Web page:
NEW YORK – When a young Egyptian died from what his family, activists and witnesses say was a savage police beating, many of his peers – the generation of Egyptians who have known no other leader than President Hosni Mubarak – protested and mourned in the way they know best: by going online.
Generation Mubarak is also Generation Facebook.
Two young Egyptian Facebook friends alerted me to Said’s death with a link to the page “I am Khaled Said” which was set up on June 11, five days after he died. It now has more than 225,000 fans.
Many Egyptians on Facebook changed their profile picture to one of Said alive – bright eyed, clean cut, looking barely old enough to shave despite his 28 years. Others switched to a picture of his corpse – teeth missing, lip torn, jaw broken and blood pouring from his head. His family has confirmed it is indeed his shattered body.
But Generation Facebook doesn’t just vent online. Facebook, Twitter and YouTube aren’t just for party pictures or flirting but have become slingshots aimed at a regime Generation Mubarak never imagined they could take on.
Social networking sites connect activists with ordinary people who are joining demonstrations in numbers unheard of in Egypt: a protest outside the Interior Ministry in Cairo was the largest in living memory against police brutality.
In Alexandria, Said’s hometown, up to 8,000 Egyptians wearing black protested along the corniche; some recited verses of the Koran and Bible.
Generation Facebook moves to fill in the holes of mainstream media. Blogger and citizen journalist Mohamed Abdelfattah, recorded an on-camera interview with witnesses to Said’s death (it was picked up by an independent Egyptian daily) and filmed that Alexandria silent protest (it has gone viral).
Generation Facebook’s embrace of the social networking site has made Egypt its number one user in the Arab world and 23rd globally. Egypt has the highest number of blogs in the Arabic-speaking Middle East.
The Interior Ministry claims Said died after swallowing a pack of drugs. Activists say undercover police beat him to death after he posted an Internet video, which his family said showed police sharing the profits of a drug bust.
After the public outrage, including at his funeral in Alexandria which at least 1,000 people attended, a new autopsy was ordered but it just confirmed the ministry’s initial claim. Generation Facebook went into action: the Khaled Said Facebook page urged Egyptians to dress in black and to hold silent protests across the country.
Many Egyptians replaced their profile pictures with banners announcing the place and time of the protest they would be attending.
At anti-police brutality protests on June 12, activists held banners with a picture of Mubarak next to one of Said before and after his death. In power 29 years, Mubarak is the longest serving ruler in Egypt’s modern history. For every one of those years Egypt has been under a state of emergency that has turned it into a police state where torture is systematic and where there are an estimated 12,000 to 14,000 detained persons.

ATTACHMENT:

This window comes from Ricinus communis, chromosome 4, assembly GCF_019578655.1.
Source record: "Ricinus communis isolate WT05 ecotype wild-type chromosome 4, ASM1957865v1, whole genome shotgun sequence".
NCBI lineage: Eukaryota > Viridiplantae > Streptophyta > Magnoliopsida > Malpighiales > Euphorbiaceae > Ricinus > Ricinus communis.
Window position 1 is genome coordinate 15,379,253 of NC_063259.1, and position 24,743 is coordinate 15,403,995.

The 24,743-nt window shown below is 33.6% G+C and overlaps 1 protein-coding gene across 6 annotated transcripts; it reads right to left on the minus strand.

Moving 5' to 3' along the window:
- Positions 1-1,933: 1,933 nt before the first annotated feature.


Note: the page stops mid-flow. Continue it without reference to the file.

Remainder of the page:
That juxtaposition of pictures of Said alive and dead chillingly brought home for Generation Mubarak what living under emergency law their entire lives has meant. If any thought arbitrary arrests and detention happened to others – political activists or the outlawed Muslim Brotherhood – they learned that Said was involved with neither.
If they imagined police brutality was confined to criminals or the poor, such as 13-year old Mohamed Abdel-Aziz whose battered body brought prosecutors to tears in 2007 as they examined his family’s allegations that he was beaten and electrocuted by police who arrested him for allegedly stealing four packs of tea, then Said’s shattered face was their wakeup call.
Occasionally a few officers are convicted of torture but they usually return to their jobs after cosmetic sentences. That won’t change as long as Emergency Law is in effect. A month before Khaled Said’s death it was extended for two more years.
Blogs and social networking didn’t invent courage – activists have been protesting against Mubarak for years – but have connected Egyptians and amplified their voices.
In 2007, two police officers were sentenced to three years in jail for sodomizing a bus driver with a stick. Evidence used against them included video the officers shot of the assault that blogger Wael Abbas posted to his site.
Dozens more videos exposing police brutality have gone online. There’s an anti-torture Web site with a hotline to report incidents. There’s another with advice on what to do if you’re tortured or beaten up by police.
Egyptians make another link – between Mubarak and successive U.S. administrations which for years have been his biggest ally and whose support has been vital for his 29-year political survival.
It’s not just U.S. administrations that have ignored Mubarak’s oppressive rule. Media focus on Iranian demonstrators and online activists who deservedly garner headlines for their courage, but those same media outlets ignore their Egyptian counterparts because Mubarak is “our friend” and stands stalwartly against the kind of Muslim fundamentalists who run Iran.
“Khaled is our Neda,” Generation Facebook says, citing the young Iranian woman whose death in a post-election Tehran demonstration last year was captured by mobile phone.
If she was the everywoman whose on-camera demise shook our eyes open to the Iranian regime’s brutality, then Khaled Said’s shattered face could belong to any one of Generation Mubarak.
Mona Eltahawy is a syndicated columnist.